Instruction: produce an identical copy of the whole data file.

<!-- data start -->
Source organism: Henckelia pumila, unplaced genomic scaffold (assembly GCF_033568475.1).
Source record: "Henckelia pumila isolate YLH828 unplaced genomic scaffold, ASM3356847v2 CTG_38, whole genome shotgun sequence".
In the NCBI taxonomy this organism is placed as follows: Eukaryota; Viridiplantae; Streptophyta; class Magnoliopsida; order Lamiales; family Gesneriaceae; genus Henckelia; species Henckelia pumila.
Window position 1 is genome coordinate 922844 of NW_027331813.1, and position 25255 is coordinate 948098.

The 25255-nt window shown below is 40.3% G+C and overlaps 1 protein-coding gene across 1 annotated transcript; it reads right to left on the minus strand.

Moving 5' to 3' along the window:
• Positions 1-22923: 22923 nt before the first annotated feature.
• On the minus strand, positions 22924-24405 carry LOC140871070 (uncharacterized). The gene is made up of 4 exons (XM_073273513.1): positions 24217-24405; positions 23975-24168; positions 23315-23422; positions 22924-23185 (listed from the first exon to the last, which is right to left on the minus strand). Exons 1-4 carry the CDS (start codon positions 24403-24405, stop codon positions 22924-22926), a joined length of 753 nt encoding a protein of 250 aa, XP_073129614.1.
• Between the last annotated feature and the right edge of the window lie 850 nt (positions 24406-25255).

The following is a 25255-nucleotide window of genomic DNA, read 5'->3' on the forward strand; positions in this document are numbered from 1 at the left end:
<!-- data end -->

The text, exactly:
Source organism: Henckelia pumila, unplaced genomic scaffold (assembly GCF_033568475.1).
Source record: "Henckelia pumila isolate YLH828 unplaced genomic scaffold, ASM3356847v2 CTG_38, whole genome shotgun sequence".
In the NCBI taxonomy this organism is placed as follows: Eukaryota; Viridiplantae; Streptophyta; class Magnoliopsida; order Lamiales; family Gesneriaceae; genus Henckelia; species Henckelia pumila.
Window position 1 is genome coordinate 922844 of NW_027331813.1, and position 25255 is coordinate 948098.

The 25255-nt window shown below is 40.3% G+C and overlaps 1 protein-coding gene across 1 annotated transcript; it reads right to left on the minus strand.

Moving 5' to 3' along the window:
• Positions 1-22923: 22923 nt before the first annotated feature.
• On the minus strand, positions 22924-24405 carry LOC140871070 (uncharacterized). The gene is made up of 4 exons (XM_073273513.1): positions 24217-24405; positions 23975-24168; positions 23315-23422; positions 22924-23185 (listed from the first exon to the last, which is right to left on the minus strand). Exons 1-4 carry the CDS (start codon positions 24403-24405, stop codon positions 22924-22926), a joined length of 753 nt encoding a protein of 250 aa, XP_073129614.1.
• Between the last annotated feature and the right edge of the window lie 850 nt (positions 24406-25255).

The following is a 25255-nucleotide window of genomic DNA, read 5'->3' on the forward strand; positions in this document are numbered from 1 at the left end: